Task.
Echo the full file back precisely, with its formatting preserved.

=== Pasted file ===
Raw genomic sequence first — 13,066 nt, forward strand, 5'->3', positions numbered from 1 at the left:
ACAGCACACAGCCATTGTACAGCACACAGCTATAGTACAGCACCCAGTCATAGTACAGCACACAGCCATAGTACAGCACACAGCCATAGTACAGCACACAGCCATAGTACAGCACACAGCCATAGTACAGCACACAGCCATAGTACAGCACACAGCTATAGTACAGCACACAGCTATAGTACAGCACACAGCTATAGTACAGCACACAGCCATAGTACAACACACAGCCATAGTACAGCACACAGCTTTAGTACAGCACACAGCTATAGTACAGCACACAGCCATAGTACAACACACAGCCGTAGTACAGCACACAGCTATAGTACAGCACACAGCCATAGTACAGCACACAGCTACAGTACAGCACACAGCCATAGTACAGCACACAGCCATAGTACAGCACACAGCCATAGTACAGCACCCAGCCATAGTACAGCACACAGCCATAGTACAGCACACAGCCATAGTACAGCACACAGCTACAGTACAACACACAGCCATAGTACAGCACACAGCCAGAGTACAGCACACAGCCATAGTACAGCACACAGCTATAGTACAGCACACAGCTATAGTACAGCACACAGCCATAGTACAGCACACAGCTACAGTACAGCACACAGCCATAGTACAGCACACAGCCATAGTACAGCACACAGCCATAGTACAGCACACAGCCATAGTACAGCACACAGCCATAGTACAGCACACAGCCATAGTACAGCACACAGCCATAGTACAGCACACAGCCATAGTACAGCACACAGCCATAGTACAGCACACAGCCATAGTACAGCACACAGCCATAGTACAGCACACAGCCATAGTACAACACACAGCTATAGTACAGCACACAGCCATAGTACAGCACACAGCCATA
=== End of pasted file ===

Raw genomic sequence first — 13,066 nt, forward strand, 5'->3', positions numbered from 1 at the left:
ACAGCACACAGCCATTGTACAGCACACAGCTATAGTACAGCACCCAGTCATAGTACAGCACACAGCCATAGTACAGCACACAGCCATAGTACAGCACACAGCCATAGTACAGCACACAGCCATAGTACAGCACACAGCCATAGTACAGCACACAGCTATAGTACAGCACACAGCTATAGTACAGCACACAGCTATAGTACAGCACACAGCCATAGTACAACACACAGCCATAGTACAGCACACAGCTTTAGTACAGCACACAGCTATAGTACAGCACACAGCCATAGTACAACACACAGCCGTAGTACAGCACACAGCTATAGTACAGCACACAGCCATAGTACAGCACACAGCTACAGTACAGCACACAGCCATAGTACAGCACACAGCCATAGTACAGCACACAGCCATAGTACAGCACCCAGCCATAGTACAGCACACAGCCATAGTACAGCACACAGCCATAGTACAGCACACAGCTACAGTACAACACACAGCCATAGTACAGCACACAGCCAGAGTACAGCACACAGCCATAGTACAGCACACAGCTATAGTACAGCACACAGCTATAGTACAGCACACAGCCATAGTACAGCACACAGCTACAGTACAGCACACAGCCATAGTACAGCACACAGCCATAGTACAGCACACAGCCATAGTACAGCACACAGCCATAGTACAGCACACAGCCATAGTACAGCACACAGCCATAGTACAGCACACAGCCATAGTACAGCACACAGCCATAGTACAGCACACAGCCATAGTACAGCACACAGCCATAGTACAGCACACAGCCATAGTACAGCACACAGCCATAGTACAACACACAGCTATAGTACAGCACACAGCCATAGTACAGCACACAGCCATA